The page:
81. Conde and Magalhães, “Favela-Bairro,” 61. 82. Moises Lino e Silva, “Redbrick in Rio,” New Geographies 2, (2010), 136, http://search.proquest. com/docview/1020955609?accoun tid=13314. 83. Lino e Silva, “Redbrick in Rio,” 136,

84. Information from class at PUCRio, Summer 2012, and from visit to Rio, January 2013.


85. Lino e Silva, “Redbrick in Rio,” 133.

86. Conversations with Vidigal residents – including Princeton graduate PJ Das, who had lived in the favela for three consecutive summers – July 2012.

87. Petersen, “Interventions,” 52.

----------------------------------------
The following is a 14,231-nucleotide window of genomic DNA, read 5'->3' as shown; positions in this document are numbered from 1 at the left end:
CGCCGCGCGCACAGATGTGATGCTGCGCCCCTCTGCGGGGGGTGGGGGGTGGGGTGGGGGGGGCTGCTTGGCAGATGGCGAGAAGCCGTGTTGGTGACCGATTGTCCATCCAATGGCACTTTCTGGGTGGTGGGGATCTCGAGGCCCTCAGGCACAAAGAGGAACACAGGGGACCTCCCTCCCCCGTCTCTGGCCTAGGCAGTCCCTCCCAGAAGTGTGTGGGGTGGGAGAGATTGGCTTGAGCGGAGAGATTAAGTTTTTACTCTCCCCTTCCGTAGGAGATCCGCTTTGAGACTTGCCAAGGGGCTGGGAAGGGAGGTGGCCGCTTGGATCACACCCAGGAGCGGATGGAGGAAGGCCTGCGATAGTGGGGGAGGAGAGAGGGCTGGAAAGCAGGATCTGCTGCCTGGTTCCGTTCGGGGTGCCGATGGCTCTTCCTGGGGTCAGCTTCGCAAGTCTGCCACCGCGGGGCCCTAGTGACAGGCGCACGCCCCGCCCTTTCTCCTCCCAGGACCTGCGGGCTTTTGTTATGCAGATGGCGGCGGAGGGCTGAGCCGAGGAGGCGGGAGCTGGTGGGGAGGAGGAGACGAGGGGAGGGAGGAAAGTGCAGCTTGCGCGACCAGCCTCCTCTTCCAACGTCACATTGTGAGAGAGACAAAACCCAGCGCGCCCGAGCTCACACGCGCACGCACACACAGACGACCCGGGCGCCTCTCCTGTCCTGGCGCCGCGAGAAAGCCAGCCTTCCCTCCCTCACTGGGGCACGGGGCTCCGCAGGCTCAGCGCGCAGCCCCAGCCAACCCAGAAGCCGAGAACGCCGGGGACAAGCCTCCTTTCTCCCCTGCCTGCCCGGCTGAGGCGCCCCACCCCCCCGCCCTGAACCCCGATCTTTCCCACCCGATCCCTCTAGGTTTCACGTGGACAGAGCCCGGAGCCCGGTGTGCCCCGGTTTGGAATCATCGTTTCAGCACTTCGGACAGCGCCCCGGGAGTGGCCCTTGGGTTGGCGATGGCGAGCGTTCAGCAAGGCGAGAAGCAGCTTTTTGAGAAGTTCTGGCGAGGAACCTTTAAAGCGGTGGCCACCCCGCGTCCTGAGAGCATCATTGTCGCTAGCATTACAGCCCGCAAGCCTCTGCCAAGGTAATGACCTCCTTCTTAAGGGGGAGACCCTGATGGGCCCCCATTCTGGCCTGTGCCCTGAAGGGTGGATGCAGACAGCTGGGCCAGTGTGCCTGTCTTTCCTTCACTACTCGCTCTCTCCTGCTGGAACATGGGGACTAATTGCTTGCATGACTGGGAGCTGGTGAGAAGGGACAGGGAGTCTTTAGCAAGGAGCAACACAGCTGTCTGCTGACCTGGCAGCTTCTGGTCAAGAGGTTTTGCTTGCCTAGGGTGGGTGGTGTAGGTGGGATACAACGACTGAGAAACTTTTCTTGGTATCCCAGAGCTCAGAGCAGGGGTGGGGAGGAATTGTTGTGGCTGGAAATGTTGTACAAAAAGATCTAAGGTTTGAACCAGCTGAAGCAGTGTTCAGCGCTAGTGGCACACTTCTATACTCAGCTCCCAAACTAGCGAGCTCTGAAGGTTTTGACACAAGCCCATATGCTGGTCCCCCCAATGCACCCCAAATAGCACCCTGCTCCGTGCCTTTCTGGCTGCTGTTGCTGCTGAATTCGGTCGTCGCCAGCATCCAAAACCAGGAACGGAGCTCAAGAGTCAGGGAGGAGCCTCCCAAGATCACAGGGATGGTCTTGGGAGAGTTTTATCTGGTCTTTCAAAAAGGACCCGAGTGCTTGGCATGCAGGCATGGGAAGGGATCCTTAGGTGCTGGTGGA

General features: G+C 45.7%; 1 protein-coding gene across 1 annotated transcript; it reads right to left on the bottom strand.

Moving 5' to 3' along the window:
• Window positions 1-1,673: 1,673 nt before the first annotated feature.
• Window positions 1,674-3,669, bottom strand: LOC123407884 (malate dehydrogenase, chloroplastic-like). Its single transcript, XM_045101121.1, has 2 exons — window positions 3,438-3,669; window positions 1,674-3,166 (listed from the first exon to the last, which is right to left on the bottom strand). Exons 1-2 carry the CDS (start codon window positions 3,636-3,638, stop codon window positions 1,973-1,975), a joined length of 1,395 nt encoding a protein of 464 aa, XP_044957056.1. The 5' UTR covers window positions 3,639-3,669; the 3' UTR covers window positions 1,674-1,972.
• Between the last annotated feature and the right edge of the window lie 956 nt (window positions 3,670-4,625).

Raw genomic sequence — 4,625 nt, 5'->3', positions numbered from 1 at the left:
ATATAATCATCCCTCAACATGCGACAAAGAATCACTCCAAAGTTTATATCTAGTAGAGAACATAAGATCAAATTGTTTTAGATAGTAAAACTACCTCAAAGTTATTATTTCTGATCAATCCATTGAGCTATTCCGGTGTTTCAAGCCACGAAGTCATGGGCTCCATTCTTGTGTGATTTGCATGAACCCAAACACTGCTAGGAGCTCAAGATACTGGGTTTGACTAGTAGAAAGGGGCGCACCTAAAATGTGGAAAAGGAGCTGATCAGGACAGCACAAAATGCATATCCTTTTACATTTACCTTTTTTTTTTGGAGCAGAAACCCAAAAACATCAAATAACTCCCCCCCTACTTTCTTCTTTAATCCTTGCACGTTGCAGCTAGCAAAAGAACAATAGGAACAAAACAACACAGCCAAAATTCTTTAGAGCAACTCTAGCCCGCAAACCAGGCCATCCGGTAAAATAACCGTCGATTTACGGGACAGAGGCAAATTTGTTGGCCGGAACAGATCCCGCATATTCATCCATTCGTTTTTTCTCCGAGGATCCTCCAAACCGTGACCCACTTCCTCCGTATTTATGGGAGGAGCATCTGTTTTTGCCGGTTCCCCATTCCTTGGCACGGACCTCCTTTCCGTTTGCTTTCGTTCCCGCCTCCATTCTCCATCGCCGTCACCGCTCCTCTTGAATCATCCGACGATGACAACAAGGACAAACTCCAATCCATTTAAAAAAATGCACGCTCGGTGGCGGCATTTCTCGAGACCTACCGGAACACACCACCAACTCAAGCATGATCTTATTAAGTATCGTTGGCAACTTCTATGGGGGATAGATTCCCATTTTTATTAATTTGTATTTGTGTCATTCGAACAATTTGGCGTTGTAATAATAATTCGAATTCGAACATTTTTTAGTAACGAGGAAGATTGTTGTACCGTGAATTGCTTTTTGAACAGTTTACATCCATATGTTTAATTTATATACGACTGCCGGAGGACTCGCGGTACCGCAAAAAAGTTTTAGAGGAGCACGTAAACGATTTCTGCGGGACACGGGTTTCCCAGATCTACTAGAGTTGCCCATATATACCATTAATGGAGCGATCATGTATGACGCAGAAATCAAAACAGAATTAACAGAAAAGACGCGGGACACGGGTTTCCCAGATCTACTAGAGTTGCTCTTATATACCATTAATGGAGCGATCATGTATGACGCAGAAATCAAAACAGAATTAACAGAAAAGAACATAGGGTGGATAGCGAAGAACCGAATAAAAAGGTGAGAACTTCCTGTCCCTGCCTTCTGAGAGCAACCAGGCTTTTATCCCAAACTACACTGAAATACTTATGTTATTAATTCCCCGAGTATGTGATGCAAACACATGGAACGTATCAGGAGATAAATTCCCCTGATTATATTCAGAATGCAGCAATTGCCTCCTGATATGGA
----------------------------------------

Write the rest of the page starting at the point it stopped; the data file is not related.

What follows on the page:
full control of the favela communities, the UPP – after forcing out the drug gangs – now holds primary authority. In Santa Marta, the residents complain that the UPP banned their popular baile funk dance parties to maintain “order.”85 Likewise, the residents of Vidigal had similar complaints. On a visit to the favela in the summer of 2012, I was told that the community was “more fun” when the drug lords ruled the favela: “Baile funk was always playing from stereos in the streets.”86 At the time of my visit, residents were still adjusting to the change in authority – it had only been one year since the drug lord reign was usurped by the UPP. Additionally, people claimed they had felt safe within the favela before the UPP installment because of the drug dealers’ strict laws and enforcement methods. For instance, the penalty for stealing would be to cut off the thief’s hand, and rape was punishable by murder. Apparently, the punishments were so fierce that people were too fearful to commit crimes, and thus crime outside the drug traffic was relatively rare. In spite of bringing a supposed reduction in fun, the UPP presence has no doubt made a significant, positive impact on the favela communities. Outsiders no longer have to fear entering the communities, and residents do not have to be on the lookout for gunshots and crossfire. The benefits will continue to be seen as the city and the favelas increasingly open themselves up to the world, especially on the advent of the upcoming World Cup and Olympic Games. In addition to housing upgrading programs and security improvements, the favelas have seen great improvements in water, electricity, mobility and wireless Internet infrastructures in recent decades. While in the past, infrastructural deficiencies have been major factors in categorically defining certain areas as slums, infrastructure in the favelas is increasingly becoming less deficient and more standardized. Water and electricity are nearly completely regularized in the older and well-established favelas of the South Zone, including Santa Marta, Rocinha and Vidigal. The favelas are now nearly 98% electrified, due to initiatives by the state public power institution under Leonel Brizola in the 1980s.87 Water infrastructures began to be regularized in the twenty years